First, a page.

Dirty Coal: Breaking the Myth About Japanese-Funded Coal Plants
The Japanese government is the largest public financier of coal plants globally amongst OECD countries, and the second largest in the world, behind China. From 2003 to 2015, the Japan Bank for International Cooperation (JBIC) provided at least US$8.49 billion in loans and guarantees for new coal plants around the world, amounting to 23,933 MW of new capacity.
While the Japanese government claims its technology is less polluting and more efficient than that from competing countries, even going so far as to count some of its coal plant investments towards its climate finance commitments, the data tells a different story. Coal projects supported by JBIC are actually less efficient than the worldwide average, and are often not equipped with the best pollution control technology.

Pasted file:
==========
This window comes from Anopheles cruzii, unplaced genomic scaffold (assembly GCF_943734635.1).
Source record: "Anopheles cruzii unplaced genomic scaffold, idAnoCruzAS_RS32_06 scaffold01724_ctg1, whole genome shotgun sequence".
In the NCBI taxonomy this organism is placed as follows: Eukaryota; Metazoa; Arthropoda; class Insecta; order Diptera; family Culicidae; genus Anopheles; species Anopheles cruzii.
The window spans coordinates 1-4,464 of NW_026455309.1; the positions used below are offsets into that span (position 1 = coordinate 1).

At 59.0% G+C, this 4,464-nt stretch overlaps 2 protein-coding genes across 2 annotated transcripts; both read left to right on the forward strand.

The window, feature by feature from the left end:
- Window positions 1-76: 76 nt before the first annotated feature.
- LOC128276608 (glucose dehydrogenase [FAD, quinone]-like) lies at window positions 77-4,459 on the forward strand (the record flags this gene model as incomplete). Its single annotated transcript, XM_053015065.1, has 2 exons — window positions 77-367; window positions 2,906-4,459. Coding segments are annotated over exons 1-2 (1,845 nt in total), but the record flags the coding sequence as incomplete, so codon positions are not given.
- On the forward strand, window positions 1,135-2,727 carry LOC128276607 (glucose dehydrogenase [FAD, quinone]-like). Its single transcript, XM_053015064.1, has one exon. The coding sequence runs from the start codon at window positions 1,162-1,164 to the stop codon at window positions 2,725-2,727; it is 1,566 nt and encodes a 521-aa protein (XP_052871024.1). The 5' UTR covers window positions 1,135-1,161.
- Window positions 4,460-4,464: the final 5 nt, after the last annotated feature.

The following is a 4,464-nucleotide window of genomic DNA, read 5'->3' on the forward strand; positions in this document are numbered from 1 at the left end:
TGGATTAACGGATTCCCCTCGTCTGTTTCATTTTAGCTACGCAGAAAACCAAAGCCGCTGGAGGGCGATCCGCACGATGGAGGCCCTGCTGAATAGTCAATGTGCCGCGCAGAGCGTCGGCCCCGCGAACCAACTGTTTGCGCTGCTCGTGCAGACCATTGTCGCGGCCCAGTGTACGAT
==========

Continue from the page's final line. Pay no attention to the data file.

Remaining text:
The Japanese government claims that exports by Japan and other OECD countries are pragmatically necessary because the alternative would be lower-efficiency, subcritical coal plants provided by China. In fact, this report documents that there has been a considerable increase in exports of more efficient Chinese boilers over the past five years, and that China is fast overtaking Japan as a provider of more efficient coal technologies.